Can You Spot the Deadlock 2?

Hello dear readers and coders

Welcome to the second ‘Can You Spot the Deadlock?’ trivia. I surely hope you had fun with the first one. Yeah, I know, it was kinda easy. So today, I raise the bar a bit and bring you one of my favorites: the transactional subscription/un subscription pattern.

The code compiles but it will not run, as I did not show the scaffolding code. Suffice to say that there is a notification mechanism that lives in its own thread(s) and some client code logic that rely on the main(starting) thread.

So:

  • What is the issue here?
  • Where does it occur?
  • Can you fix it ? if yes how, if now, why

Problem is now closed, please find the solution

using System;
using System.Collections.Generic;
using System.Linq;
using System.Text;

namespace SpotTheDeadLock2
{
///
/// Implements aynchronous notification
///
public class EventSource
{
    private EventHandler _eventHandler;
    ///
    /// notification event
    ///

    public event EventHandler EventOccured
    {
        add {
            // lock to secure subscription
            lock (this){
                _eventHandler += value;
            }
        }
        remove {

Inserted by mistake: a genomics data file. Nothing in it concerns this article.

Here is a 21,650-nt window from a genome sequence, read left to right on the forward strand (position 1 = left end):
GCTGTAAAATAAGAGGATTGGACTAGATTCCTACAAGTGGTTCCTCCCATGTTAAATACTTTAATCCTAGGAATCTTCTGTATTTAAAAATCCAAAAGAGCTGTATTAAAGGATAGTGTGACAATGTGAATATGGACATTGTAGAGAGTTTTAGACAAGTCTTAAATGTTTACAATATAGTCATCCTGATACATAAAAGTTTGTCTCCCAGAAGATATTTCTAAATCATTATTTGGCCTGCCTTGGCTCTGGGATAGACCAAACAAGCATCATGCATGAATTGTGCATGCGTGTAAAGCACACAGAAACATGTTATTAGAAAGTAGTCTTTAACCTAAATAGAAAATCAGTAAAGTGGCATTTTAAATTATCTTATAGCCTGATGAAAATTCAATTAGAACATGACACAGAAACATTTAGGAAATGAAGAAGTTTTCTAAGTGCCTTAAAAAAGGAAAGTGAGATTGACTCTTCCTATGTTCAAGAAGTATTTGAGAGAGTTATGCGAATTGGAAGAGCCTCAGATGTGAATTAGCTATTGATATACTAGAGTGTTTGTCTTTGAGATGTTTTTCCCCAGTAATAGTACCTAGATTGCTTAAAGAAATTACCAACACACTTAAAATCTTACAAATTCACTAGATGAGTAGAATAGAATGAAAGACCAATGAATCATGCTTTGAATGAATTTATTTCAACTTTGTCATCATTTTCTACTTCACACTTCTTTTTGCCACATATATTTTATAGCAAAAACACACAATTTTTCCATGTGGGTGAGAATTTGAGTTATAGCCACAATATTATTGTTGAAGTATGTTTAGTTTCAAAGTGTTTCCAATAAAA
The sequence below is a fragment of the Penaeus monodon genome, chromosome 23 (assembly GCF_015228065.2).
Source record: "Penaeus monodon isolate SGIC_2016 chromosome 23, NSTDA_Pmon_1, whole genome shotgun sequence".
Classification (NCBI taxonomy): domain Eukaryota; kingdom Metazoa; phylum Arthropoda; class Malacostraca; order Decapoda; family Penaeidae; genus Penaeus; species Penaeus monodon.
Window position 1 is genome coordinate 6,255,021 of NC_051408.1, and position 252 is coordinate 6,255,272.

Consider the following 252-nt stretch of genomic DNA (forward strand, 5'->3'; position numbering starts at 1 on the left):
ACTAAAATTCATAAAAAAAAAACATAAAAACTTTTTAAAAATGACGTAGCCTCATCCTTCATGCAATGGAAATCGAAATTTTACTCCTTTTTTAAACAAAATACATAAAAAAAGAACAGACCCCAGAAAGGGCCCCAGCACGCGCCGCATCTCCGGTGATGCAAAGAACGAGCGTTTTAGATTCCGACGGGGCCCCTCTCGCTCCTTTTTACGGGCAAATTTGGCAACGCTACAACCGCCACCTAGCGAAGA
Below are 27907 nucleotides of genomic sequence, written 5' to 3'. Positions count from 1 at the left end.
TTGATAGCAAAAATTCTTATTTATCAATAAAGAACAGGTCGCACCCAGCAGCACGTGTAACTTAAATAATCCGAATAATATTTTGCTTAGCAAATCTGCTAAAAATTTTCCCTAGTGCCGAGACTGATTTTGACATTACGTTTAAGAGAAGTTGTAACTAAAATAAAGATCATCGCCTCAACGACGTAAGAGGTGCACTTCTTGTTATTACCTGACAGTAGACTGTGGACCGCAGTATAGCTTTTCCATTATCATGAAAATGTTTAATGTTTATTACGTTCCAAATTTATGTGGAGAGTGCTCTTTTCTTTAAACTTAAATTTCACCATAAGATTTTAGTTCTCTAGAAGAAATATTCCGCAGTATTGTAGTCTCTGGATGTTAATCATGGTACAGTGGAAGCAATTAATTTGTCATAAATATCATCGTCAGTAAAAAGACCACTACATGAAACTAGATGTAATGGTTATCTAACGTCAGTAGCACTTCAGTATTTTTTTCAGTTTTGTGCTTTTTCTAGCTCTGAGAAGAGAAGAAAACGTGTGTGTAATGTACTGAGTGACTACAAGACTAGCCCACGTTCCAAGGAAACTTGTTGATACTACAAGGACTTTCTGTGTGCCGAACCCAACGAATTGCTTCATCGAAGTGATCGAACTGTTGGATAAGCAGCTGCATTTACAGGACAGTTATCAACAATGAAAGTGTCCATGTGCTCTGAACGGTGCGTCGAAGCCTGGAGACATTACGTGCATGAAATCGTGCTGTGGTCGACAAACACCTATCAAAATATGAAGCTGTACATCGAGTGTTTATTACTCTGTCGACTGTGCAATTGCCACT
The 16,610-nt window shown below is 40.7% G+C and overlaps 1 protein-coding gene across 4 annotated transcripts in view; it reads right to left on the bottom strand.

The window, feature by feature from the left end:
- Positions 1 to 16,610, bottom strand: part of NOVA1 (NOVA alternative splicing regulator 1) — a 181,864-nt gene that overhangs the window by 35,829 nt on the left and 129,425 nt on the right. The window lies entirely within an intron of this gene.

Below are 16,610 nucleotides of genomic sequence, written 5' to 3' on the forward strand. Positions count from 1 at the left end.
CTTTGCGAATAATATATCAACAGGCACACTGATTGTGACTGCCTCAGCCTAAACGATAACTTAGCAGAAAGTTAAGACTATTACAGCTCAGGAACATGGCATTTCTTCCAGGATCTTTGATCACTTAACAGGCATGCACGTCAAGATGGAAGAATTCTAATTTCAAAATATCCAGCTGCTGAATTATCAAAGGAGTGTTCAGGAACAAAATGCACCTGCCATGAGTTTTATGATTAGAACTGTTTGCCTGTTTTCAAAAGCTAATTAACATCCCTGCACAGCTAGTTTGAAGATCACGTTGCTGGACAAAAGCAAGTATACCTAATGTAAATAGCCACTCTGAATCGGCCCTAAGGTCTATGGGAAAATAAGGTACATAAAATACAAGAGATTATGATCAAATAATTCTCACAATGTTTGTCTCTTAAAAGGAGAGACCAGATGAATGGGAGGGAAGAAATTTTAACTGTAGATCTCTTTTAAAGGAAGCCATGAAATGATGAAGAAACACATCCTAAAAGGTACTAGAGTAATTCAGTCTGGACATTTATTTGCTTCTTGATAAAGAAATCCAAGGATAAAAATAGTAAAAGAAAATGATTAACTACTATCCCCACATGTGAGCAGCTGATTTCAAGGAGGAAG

// lock to secure unsubscription
            lock (this) {
                _eventHandler -= value;
            }
        }
    }
    // implementation of notification
    private void TriggerEvent() {
        lock (this) {
            if (_eventHandler != null) {
                _eventHandler(this, new EventArgs());
            }
        }
    }
}

///
/// client implementation
///
public class Client: IDisposable
{
    private EventSource _source;
    ///
    /// Simple constructor
    ///
    ///data source to subsribe to
    public Client(EventSource source) {
        _source = source;
        _source.EventOccured += OnEvent;
    }

    ///
    /// Method in charge of processing events
    ///
    private void OnEvent(object sender, EventArgs arguments) {
        // use lock as we do not have control of calling thread
       lock (this) {
           // do my job
           ...
       }
    }
    // unsubscribe on clean up
    public void Dispose() {
    // use lock to ensure no processing is in progress
        lock (this) {
            _source.EventOccured -= OnEvent;
        }
    }
}
}
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CYSDL 1: Solution

As promised, here is the answer to my question
Here the deadlock manifests itself as the main thread stuck on one of the Thread.Join calls and the associated thread’s (_firstRunner or _secondRunner) Monitor.Wait(_synchro) call.

The problem lies with the Monitor.Pulse(_synchro) call, because it wakes only one thread waiting allowing it to end properly. The other thread is still waiting for a signal that will never happen. And ultimately, the main thread is waiting for both threads to end, and we already know that it will not happen.

How to fix: you need to replace Monitor.Pulse(_synchro) by Monitor.PulseAll(_synchro).

This example reminds us that deadlocks do not systematicaly occurs on lock statement and that one must be careful regarding thread termination. Plus, here the problem does not relate to the classical ordering of resource acquisition.